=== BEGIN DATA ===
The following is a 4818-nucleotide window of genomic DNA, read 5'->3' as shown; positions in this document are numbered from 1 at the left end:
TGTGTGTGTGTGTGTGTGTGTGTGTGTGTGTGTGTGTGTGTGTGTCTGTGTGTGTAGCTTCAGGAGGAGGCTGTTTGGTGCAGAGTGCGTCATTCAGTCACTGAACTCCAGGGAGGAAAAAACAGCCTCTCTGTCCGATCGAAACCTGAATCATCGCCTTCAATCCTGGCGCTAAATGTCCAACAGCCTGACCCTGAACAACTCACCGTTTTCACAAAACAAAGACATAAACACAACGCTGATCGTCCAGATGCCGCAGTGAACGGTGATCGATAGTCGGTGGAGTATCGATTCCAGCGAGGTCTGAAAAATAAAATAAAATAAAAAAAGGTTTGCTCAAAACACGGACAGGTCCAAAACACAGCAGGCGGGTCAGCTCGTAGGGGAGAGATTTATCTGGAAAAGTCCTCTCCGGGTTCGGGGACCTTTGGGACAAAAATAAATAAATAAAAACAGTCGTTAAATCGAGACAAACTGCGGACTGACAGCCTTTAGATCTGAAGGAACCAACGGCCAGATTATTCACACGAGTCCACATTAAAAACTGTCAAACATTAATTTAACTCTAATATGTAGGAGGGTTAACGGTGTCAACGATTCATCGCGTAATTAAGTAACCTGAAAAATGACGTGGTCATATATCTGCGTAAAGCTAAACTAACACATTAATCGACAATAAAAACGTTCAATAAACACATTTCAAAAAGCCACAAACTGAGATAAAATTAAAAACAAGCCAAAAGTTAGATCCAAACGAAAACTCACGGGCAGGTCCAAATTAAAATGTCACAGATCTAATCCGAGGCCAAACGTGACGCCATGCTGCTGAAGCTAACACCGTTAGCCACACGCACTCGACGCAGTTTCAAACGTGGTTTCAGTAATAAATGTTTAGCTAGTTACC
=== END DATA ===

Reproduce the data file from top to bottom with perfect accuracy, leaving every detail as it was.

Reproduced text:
The following is a 4818-nucleotide window of genomic DNA, read 5'->3' as shown; positions in this document are numbered from 1 at the left end:
TGTGTGTGTGTGTGTGTGTGTGTGTGTGTGTGTGTGTGTGTGTGTCTGTGTGTGTAGCTTCAGGAGGAGGCTGTTTGGTGCAGAGTGCGTCATTCAGTCACTGAACTCCAGGGAGGAAAAAACAGCCTCTCTGTCCGATCGAAACCTGAATCATCGCCTTCAATCCTGGCGCTAAATGTCCAACAGCCTGACCCTGAACAACTCACCGTTTTCACAAAACAAAGACATAAACACAACGCTGATCGTCCAGATGCCGCAGTGAACGGTGATCGATAGTCGGTGGAGTATCGATTCCAGCGAGGTCTGAAAAATAAAATAAAATAAAAAAAGGTTTGCTCAAAACACGGACAGGTCCAAAACACAGCAGGCGGGTCAGCTCGTAGGGGAGAGATTTATCTGGAAAAGTCCTCTCCGGGTTCGGGGACCTTTGGGACAAAAATAAATAAATAAAAACAGTCGTTAAATCGAGACAAACTGCGGACTGACAGCCTTTAGATCTGAAGGAACCAACGGCCAGATTATTCACACGAGTCCACATTAAAAACTGTCAAACATTAATTTAACTCTAATATGTAGGAGGGTTAACGGTGTCAACGATTCATCGCGTAATTAAGTAACCTGAAAAATGACGTGGTCATATATCTGCGTAAAGCTAAACTAACACATTAATCGACAATAAAAACGTTCAATAAACACATTTCAAAAAGCCACAAACTGAGATAAAATTAAAAACAAGCCAAAAGTTAGATCCAAACGAAAACTCACGGGCAGGTCCAAATTAAAATGTCACAGATCTAATCCGAGGCCAAACGTGACGCCATGCTGCTGAAGCTAACACCGTTAGCCACACGCACTCGACGCAGTTTCAAACGTGGTTTCAGTAATAAATGTTTAGCTAGTTACC